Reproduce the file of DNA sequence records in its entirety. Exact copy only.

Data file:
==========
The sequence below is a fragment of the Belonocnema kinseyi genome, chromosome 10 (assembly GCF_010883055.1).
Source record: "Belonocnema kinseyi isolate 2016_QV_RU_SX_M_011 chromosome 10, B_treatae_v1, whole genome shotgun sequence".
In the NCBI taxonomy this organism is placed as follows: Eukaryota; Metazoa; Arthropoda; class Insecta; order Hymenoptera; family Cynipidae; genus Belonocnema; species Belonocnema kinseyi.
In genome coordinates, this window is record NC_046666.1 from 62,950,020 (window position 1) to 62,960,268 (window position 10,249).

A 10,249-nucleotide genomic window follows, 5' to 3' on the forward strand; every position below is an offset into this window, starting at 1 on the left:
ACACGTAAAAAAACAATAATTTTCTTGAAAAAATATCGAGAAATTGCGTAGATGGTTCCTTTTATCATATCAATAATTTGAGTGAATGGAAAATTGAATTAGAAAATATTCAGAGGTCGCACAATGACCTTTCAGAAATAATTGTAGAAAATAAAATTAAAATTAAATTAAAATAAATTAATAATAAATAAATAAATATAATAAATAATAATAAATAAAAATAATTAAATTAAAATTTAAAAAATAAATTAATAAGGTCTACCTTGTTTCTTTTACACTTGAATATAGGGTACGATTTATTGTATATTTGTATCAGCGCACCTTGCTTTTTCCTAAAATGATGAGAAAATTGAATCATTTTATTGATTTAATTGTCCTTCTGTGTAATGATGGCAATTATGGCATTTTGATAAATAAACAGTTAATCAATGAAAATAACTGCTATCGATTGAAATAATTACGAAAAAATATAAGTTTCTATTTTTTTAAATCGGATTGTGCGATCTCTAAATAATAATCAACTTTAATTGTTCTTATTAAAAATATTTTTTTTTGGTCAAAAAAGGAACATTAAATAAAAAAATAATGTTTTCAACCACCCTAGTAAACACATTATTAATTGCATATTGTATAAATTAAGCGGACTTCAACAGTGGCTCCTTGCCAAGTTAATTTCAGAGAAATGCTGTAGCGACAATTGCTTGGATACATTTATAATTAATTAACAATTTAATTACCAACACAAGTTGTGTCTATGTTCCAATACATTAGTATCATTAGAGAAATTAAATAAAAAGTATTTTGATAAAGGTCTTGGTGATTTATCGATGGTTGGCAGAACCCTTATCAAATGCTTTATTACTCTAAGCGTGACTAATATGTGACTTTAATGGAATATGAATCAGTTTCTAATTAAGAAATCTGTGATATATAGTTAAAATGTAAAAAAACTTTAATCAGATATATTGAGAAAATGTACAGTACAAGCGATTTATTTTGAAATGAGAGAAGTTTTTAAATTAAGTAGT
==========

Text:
The sequence below is a fragment of the Belonocnema kinseyi genome, chromosome 10 (assembly GCF_010883055.1).
Source record: "Belonocnema kinseyi isolate 2016_QV_RU_SX_M_011 chromosome 10, B_treatae_v1, whole genome shotgun sequence".
In the NCBI taxonomy this organism is placed as follows: Eukaryota; Metazoa; Arthropoda; class Insecta; order Hymenoptera; family Cynipidae; genus Belonocnema; species Belonocnema kinseyi.
In genome coordinates, this window is record NC_046666.1 from 62,950,020 (window position 1) to 62,960,268 (window position 10,249).

A 10,249-nucleotide genomic window follows, 5' to 3' on the forward strand; every position below is an offset into this window, starting at 1 on the left:
ACACGTAAAAAAACAATAATTTTCTTGAAAAAATATCGAGAAATTGCGTAGATGGTTCCTTTTATCATATCAATAATTTGAGTGAATGGAAAATTGAATTAGAAAATATTCAGAGGTCGCACAATGACCTTTCAGAAATAATTGTAGAAAATAAAATTAAAATTAAATTAAAATAAATTAATAATAAATAAATAAATATAATAAATAATAATAAATAAAAATAATTAAATTAAAATTTAAAAAATAAATTAATAAGGTCTACCTTGTTTCTTTTACACTTGAATATAGGGTACGATTTATTGTATATTTGTATCAGCGCACCTTGCTTTTTCCTAAAATGATGAGAAAATTGAATCATTTTATTGATTTAATTGTCCTTCTGTGTAATGATGGCAATTATGGCATTTTGATAAATAAACAGTTAATCAATGAAAATAACTGCTATCGATTGAAATAATTACGAAAAAATATAAGTTTCTATTTTTTTAAATCGGATTGTGCGATCTCTAAATAATAATCAACTTTAATTGTTCTTATTAAAAATATTTTTTTTTGGTCAAAAAAGGAACATTAAATAAAAAAATAATGTTTTCAACCACCCTAGTAAACACATTATTAATTGCATATTGTATAAATTAAGCGGACTTCAACAGTGGCTCCTTGCCAAGTTAATTTCAGAGAAATGCTGTAGCGACAATTGCTTGGATACATTTATAATTAATTAACAATTTAATTACCAACACAAGTTGTGTCTATGTTCCAATACATTAGTATCATTAGAGAAATTAAATAAAAAGTATTTTGATAAAGGTCTTGGTGATTTATCGATGGTTGGCAGAACCCTTATCAAATGCTTTATTACTCTAAGCGTGACTAATATGTGACTTTAATGGAATATGAATCAGTTTCTAATTAAGAAATCTGTGATATATAGTTAAAATGTAAAAAAACTTTAATCAGATATATTGAGAAAATGTACAGTACAAGCGATTTATTTTGAAATGAGAGAAGTTTTTAAATTAAGTAGT